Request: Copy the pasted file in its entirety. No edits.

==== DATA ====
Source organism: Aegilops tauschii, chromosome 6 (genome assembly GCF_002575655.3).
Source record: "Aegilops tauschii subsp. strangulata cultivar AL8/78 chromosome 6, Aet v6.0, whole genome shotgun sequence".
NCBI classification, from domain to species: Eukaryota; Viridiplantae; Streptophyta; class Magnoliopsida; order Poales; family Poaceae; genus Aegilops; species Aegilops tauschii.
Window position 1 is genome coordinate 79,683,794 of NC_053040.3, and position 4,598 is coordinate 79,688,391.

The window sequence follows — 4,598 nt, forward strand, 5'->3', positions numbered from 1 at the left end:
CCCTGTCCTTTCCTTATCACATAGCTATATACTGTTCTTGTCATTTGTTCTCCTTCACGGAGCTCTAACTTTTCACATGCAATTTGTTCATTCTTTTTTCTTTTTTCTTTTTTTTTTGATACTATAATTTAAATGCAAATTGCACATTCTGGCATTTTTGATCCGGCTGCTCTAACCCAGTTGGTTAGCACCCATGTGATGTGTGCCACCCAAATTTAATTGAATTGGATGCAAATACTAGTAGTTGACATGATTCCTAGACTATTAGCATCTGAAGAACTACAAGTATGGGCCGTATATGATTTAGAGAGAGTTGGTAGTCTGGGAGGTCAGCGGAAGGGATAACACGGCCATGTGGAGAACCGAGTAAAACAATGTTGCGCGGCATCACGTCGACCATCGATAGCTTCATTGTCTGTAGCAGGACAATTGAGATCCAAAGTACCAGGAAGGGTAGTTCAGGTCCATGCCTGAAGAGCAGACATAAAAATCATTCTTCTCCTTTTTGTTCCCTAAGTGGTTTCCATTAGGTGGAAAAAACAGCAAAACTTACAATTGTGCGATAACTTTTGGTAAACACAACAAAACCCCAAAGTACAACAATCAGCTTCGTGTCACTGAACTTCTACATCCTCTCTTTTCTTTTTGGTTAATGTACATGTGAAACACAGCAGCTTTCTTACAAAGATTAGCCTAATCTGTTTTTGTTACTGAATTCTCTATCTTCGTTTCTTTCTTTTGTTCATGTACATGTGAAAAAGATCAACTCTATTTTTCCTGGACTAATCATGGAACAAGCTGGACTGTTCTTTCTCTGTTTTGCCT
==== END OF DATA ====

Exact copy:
Source organism: Aegilops tauschii, chromosome 6 (genome assembly GCF_002575655.3).
Source record: "Aegilops tauschii subsp. strangulata cultivar AL8/78 chromosome 6, Aet v6.0, whole genome shotgun sequence".
NCBI classification, from domain to species: Eukaryota; Viridiplantae; Streptophyta; class Magnoliopsida; order Poales; family Poaceae; genus Aegilops; species Aegilops tauschii.
Window position 1 is genome coordinate 79,683,794 of NC_053040.3, and position 4,598 is coordinate 79,688,391.

The window sequence follows — 4,598 nt, forward strand, 5'->3', positions numbered from 1 at the left end:
CCCTGTCCTTTCCTTATCACATAGCTATATACTGTTCTTGTCATTTGTTCTCCTTCACGGAGCTCTAACTTTTCACATGCAATTTGTTCATTCTTTTTTCTTTTTTCTTTTTTTTTTGATACTATAATTTAAATGCAAATTGCACATTCTGGCATTTTTGATCCGGCTGCTCTAACCCAGTTGGTTAGCACCCATGTGATGTGTGCCACCCAAATTTAATTGAATTGGATGCAAATACTAGTAGTTGACATGATTCCTAGACTATTAGCATCTGAAGAACTACAAGTATGGGCCGTATATGATTTAGAGAGAGTTGGTAGTCTGGGAGGTCAGCGGAAGGGATAACACGGCCATGTGGAGAACCGAGTAAAACAATGTTGCGCGGCATCACGTCGACCATCGATAGCTTCATTGTCTGTAGCAGGACAATTGAGATCCAAAGTACCAGGAAGGGTAGTTCAGGTCCATGCCTGAAGAGCAGACATAAAAATCATTCTTCTCCTTTTTGTTCCCTAAGTGGTTTCCATTAGGTGGAAAAAACAGCAAAACTTACAATTGTGCGATAACTTTTGGTAAACACAACAAAACCCCAAAGTACAACAATCAGCTTCGTGTCACTGAACTTCTACATCCTCTCTTTTCTTTTTGGTTAATGTACATGTGAAACACAGCAGCTTTCTTACAAAGATTAGCCTAATCTGTTTTTGTTACTGAATTCTCTATCTTCGTTTCTTTCTTTTGTTCATGTACATGTGAAAAAGATCAACTCTATTTTTCCTGGACTAATCATGGAACAAGCTGGACTGTTCTTTCTCTGTTTTGCCT